I MUST HAVE CREATED a Tinder account a few times already, only to delete it about 20 minutes after swiping through the faces of strangers. Well, mostly strangers. Let’s say the sole joy of using such an application is seeing how your neighbors market themselves to the world. You see their faces, their ages, what they are looking for. There is a bit of a tragedy in seeing these advertisements though. Why is modern life so hard that we have to market ourselves in such a way? Or is this just another sign of progress? If we can pay taxes and vote online, then surely love can’t be far behind? Usually these photos are accompanied by words. What people say they want. What people say they are looking for. I vaguely remember reading these words at 2 AM. Then I remember deleting my account and uninstalling the app again.
I don’t remember the first time I heard about Tinder. Maybe around the time that I became single again. A friend had it. Some warned me that it was a “sex app,” meaning people just used it to fish for hookups. According to the descriptions on the site, most people using it weren’t looking for that though. They thought they were going to find the true loves of their lives, dependable, reliable partners. Sort of like pet dogs, but humans they could actually interact with. And yes, they could have sex. Maybe around that time, I logged in for the first time, and was offered up a motley crew of the eligible. I wasn’t sure on what basis I was supposed to select some of them and discard others. Attractiveness? Shared hobbies? There weren’t many beautiful women, to be honest. Many had altered their profile photos to such an extent that only the eyes and lips were left. They were like cartoon characters. I was being asked to choose an anime character.
Some did not follow this pattern. Some women posted photos where they looked away from the camera, creating a sense of reluctance or mystery. Others trained the camera lens on their legs. Or their cleavage. Was this what it had been reduced to? Selecting a new pet human based on breast size or appearance? Maybe some other attribute. Kids, no kids. Distance. Musical taste.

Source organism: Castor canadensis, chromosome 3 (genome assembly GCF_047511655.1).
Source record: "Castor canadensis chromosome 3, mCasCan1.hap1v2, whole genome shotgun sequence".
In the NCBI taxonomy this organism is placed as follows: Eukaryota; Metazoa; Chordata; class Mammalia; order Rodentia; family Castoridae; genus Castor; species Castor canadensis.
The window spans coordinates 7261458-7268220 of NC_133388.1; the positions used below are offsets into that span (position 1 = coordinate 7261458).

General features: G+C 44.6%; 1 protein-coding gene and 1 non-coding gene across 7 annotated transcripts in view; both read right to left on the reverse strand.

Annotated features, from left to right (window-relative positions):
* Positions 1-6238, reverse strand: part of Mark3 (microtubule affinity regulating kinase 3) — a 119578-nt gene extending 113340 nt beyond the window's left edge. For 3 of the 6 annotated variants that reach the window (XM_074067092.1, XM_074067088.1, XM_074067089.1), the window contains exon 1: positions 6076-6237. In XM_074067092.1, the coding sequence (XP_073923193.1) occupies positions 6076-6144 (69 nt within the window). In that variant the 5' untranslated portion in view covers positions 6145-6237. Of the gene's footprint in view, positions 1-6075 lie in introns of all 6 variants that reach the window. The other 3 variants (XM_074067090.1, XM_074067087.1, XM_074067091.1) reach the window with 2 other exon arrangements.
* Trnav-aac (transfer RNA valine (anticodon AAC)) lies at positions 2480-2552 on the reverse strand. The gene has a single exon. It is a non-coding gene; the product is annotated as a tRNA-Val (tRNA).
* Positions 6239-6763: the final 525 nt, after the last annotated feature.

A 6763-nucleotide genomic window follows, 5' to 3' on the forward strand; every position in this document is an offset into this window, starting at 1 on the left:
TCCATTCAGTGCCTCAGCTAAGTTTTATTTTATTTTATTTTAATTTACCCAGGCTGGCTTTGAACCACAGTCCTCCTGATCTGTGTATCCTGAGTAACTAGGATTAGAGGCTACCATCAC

I probably swiped through hundreds of women. They fell before me like foot soldiers during the Great War. It was a slaughterhouse. The app reshuffled the deck again and again. No, no, no, yes? The ones I actually chose bothered me more than the ones I rejected. Most had a kind of psychotic gleam in their eyes. Why was I drawn to mentally disturbed women? I deleted the app.
Later, a female friend showed me her side of Tinder, the images of men standing beside their new cars, or working out in the gym with their shirts off. I had simply harnessed my Facebook profile photo for my short-lived profile. Alas, it lasted no longer than the Otto Tief government.
(It was taken of me through a window one summer, reading Sakala, and looking very literary).
What horrendous nonsense, really. What a stab in the heart of anything good and honest left in this world. Take your online dating applications and shove them. I have heard there are other apps too out there. I don’t know, if you want to find a new life partner the same way you pick out a pair of discounted snow boots on Amazon, then be my guest. But this tack in life isn’t for me.
Whatever happened to the old days? Whatever happened to the Nineties, when you just called a girl on the phone and she was forced to speak to you, or at least you would hear her tell her mother in the background to relay the message that she was busy or not at home? Or what of just riding the bus home together and going to a bedroom while the parents were at work? Whatever happened to inglorious college dorm hookups, so blurry almost nobody could remember them? What happened to paper letters? What happened to sharing mix tapes? What happened to seeing a film?
What happened to dreaming and not writing? To sensing and yearning and feeling and not typing or swiping? What happened to not knowing what you were looking for? What happened to waking up in a feverish state soaked in sweat dreaming of her and only her? What happened?
What happened to pretty bar room girls shooting you thrilling glances? What happened to a world without the instant gratification of the digital connection? Will she write or won’t she? Will I be ‘left on read’? Will she like my comment? Why did she like all my Instagram posts at 3 AM?
There was once a quote attributed to a high-ranking Nazi official that went something like, “Whenever I hear the word culture, I reach for my revolver.” In this case, we could stretch it to, “Whenever I hear the word Tinder, I reach for my gun.” If I had one. Maybe a journal instead.